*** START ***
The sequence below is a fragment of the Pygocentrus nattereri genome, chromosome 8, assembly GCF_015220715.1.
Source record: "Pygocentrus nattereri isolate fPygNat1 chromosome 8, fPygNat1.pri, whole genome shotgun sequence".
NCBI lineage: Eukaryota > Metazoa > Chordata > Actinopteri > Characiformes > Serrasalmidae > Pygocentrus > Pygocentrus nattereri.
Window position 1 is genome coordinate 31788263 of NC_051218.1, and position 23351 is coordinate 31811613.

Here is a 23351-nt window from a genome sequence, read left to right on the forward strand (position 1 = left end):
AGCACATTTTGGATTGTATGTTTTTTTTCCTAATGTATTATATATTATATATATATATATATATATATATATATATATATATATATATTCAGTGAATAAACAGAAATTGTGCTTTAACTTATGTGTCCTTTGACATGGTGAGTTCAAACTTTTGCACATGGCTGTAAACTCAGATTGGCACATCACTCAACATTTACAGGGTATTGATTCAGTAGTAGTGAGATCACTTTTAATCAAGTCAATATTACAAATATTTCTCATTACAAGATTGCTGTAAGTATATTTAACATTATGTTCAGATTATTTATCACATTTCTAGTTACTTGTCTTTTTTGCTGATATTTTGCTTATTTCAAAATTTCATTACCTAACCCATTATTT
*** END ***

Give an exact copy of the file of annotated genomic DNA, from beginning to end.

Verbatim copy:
The sequence below is a fragment of the Pygocentrus nattereri genome, chromosome 8, assembly GCF_015220715.1.
Source record: "Pygocentrus nattereri isolate fPygNat1 chromosome 8, fPygNat1.pri, whole genome shotgun sequence".
NCBI lineage: Eukaryota > Metazoa > Chordata > Actinopteri > Characiformes > Serrasalmidae > Pygocentrus > Pygocentrus nattereri.
Window position 1 is genome coordinate 31788263 of NC_051218.1, and position 23351 is coordinate 31811613.

Here is a 23351-nt window from a genome sequence, read left to right on the forward strand (position 1 = left end):
AGCACATTTTGGATTGTATGTTTTTTTTCCTAATGTATTATATATTATATATATATATATATATATATATATATATATATATATATATTCAGTGAATAAACAGAAATTGTGCTTTAACTTATGTGTCCTTTGACATGGTGAGTTCAAACTTTTGCACATGGCTGTAAACTCAGATTGGCACATCACTCAACATTTACAGGGTATTGATTCAGTAGTAGTGAGATCACTTTTAATCAAGTCAATATTACAAATATTTCTCATTACAAGATTGCTGTAAGTATATTTAACATTATGTTCAGATTATTTATCACATTTCTAGTTACTTGTCTTTTTTGCTGATATTTTGCTTATTTCAAAATTTCATTACCTAACCCATTATTT